Autism: a complex diagnosis

There is no blood test or other biological marker for autism. Doctors rely on their own observations and what parents tell them. Psychiatry's guidebook, the Diagnostic and Statistical Manual of Mental Disorders, lays out the criteria. Many autistic traits and behaviors are seen in children without autism or with other conditions. Only in sufficient numbers and specific combinations do they add up to a diagnosis on the autism spectrum.

Stories: Discovering autism

The three most common diagnoses on the spectrum are autistic disorder, Asperger's disorder and — for children who don't qualify for those — pervasive developmental disorder not otherwise specified (PDD-NOS). As this interactive checklist illustrates, there are many ways to arrive at each, and how a child is classified can amount to a judgment call. Answer questions below or select a hypothetical case to explore how a diagnosis is reached.

Pervasive developmental disorder (PDD-NOS)
Asperger's disorder
Autistic disorder
Hypothetical cases:
Introductory questions

Were delays in social interaction, language or imaginative play apparent before age 3?

Were there delays in cognitive development, acquisition of self-help skills or emergence of interest in surroundings?

Social impairment
Problematic nonverbal behaviors.

Avoiding eye contact, not returning a smile, maintaining a blank gaze, using inappropriate facial expressions or awkward body postures.

Failure to interact appropriately with peers or make friends.

Playing alone while other children the same age approach each other, cooperate and imitate each other.

Problems sharing interests, achievements or pleasure with others.

Failing to show off creative projects such as finger paintings or respond to a companion's interests, such as a plane overhead.

Problems responding to social and emotional cues.

Failing to wave hello and good-bye, show concern for others or get excited about opening presents or seeing a parent come home from work.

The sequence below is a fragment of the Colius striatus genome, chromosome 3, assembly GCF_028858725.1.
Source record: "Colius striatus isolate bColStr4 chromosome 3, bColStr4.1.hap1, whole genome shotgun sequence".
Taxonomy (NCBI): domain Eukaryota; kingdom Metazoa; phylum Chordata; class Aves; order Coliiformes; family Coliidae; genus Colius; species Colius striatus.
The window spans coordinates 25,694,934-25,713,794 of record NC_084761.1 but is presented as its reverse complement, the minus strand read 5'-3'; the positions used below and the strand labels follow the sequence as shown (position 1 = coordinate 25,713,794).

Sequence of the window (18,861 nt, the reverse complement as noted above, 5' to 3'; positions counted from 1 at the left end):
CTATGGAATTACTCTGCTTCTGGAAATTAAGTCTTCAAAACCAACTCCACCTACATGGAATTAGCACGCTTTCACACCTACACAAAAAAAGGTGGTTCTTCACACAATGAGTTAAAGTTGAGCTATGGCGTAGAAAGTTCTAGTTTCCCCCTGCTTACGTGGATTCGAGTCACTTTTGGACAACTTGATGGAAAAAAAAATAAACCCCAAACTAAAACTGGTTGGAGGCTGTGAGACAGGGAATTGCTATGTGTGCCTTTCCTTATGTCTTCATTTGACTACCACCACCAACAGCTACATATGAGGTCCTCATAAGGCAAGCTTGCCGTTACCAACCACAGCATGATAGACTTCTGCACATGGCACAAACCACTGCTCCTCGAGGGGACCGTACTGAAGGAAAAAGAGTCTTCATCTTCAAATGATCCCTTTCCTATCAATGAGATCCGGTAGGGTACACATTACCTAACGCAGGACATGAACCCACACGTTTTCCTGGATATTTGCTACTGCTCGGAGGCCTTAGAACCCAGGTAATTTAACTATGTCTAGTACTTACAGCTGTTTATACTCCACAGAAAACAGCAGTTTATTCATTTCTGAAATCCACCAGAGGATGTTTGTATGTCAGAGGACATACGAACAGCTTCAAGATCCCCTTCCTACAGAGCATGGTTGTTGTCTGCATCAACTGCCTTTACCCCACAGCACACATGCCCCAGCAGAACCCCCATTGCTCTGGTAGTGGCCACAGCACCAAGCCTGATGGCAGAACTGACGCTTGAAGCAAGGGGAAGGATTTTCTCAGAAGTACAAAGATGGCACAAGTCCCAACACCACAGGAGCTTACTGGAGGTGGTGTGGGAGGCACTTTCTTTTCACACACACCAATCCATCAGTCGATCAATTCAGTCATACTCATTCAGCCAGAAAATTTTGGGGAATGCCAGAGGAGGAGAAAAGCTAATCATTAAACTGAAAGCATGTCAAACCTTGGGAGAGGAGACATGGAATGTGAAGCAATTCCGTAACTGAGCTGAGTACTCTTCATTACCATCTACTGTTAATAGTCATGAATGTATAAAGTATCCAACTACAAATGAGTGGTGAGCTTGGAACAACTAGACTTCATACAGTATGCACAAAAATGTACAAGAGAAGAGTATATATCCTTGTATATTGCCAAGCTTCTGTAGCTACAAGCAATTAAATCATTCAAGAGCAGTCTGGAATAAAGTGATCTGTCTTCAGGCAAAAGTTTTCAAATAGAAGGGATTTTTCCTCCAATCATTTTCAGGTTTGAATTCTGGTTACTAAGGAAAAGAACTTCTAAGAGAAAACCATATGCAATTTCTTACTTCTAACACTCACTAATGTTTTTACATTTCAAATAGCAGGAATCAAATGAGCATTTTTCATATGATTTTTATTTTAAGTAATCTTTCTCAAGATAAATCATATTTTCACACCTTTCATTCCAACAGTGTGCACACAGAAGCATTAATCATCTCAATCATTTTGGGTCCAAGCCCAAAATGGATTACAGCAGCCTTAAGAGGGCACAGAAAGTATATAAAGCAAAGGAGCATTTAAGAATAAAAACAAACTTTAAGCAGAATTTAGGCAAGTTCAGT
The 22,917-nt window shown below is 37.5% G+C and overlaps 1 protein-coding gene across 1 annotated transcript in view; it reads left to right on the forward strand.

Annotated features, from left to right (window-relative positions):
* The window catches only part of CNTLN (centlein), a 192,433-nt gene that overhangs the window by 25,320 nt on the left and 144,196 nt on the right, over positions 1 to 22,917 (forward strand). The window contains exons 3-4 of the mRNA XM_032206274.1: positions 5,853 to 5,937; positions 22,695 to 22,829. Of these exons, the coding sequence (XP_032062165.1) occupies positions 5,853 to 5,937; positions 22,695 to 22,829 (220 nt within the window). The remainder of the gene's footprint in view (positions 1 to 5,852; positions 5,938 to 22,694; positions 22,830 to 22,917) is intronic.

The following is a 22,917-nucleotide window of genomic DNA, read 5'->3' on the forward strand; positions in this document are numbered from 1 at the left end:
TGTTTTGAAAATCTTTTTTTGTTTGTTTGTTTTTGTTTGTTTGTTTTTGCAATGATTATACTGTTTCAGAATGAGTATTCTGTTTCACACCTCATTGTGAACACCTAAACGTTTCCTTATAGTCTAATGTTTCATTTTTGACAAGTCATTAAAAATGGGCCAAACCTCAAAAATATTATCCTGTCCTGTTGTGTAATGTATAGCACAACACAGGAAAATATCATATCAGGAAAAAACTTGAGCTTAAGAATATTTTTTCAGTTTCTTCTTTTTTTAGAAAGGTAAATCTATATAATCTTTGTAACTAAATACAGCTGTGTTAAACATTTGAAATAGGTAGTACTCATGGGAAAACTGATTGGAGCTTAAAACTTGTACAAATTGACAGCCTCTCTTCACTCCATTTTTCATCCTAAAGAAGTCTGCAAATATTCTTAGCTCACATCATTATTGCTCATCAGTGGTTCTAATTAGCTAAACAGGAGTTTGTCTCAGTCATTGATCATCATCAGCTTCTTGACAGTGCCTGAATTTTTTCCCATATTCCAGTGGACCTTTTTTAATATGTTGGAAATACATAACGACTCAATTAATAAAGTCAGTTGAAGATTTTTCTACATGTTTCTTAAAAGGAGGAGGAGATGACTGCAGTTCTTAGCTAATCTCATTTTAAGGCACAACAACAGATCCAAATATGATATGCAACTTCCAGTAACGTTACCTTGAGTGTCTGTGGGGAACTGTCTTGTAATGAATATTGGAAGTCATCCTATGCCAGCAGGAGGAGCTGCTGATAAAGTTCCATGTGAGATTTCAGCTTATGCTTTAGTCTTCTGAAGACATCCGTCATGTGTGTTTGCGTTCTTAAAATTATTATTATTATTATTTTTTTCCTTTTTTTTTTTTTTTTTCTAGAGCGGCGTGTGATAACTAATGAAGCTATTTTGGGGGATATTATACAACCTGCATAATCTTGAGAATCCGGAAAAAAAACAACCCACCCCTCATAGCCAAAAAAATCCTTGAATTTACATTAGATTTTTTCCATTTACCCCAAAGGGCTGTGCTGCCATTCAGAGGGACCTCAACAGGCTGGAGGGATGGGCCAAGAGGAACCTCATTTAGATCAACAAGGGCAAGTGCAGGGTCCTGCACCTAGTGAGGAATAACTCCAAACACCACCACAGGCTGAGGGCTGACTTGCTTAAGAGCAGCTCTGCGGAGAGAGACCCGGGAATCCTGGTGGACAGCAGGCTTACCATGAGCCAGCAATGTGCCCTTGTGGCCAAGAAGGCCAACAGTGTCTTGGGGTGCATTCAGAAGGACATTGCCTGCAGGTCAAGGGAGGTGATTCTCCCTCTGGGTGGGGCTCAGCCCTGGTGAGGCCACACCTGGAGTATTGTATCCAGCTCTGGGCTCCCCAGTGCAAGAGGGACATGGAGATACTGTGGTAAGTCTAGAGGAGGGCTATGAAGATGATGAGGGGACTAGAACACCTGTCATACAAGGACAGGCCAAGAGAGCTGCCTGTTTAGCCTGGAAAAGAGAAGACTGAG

Communication impairment
Delay or absence of speech with no attempt to compensate by using gestures.

Failing to point, nod head for "yes" or shake head for "no."

An inability to carry on a conversation even when speech is adequate.

Can answer questions or talk about personal interests, but does not ask questions or show interest in others.

Stereotyped and repetitive language.

Parroting phrases from books, videos, music or another person, while not forming original sentences.

Lack of imaginative play.

Not pretending, for instance, to drink from a teacup or paddle a boat down the river.

Repetitive behaviors or interests
An interest of intense or abnormal focus.

Fixating on a particular toy or the same video or TV show.

Rigid adherence to a routine or ritual that has no purpose.

Lining up toys, insisting on the same route to the grocery store or requiring family members to sit in the same places.

Repetition of particular movements or gestures.

Hand-flapping, clapping, rocking, pacing, walking on tiptoe, spinning, chewing on clothing or biting hands.

Persistent preoccupation with parts of objects.

Focusing on a doll's eyes or the spinning wheels of a car, or the smell of an object.

Likely Diagnosis

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Autistic disorder

Asperger's disorder


Credits: Anthony Pesce, Doug Stevens and Alan Zarembo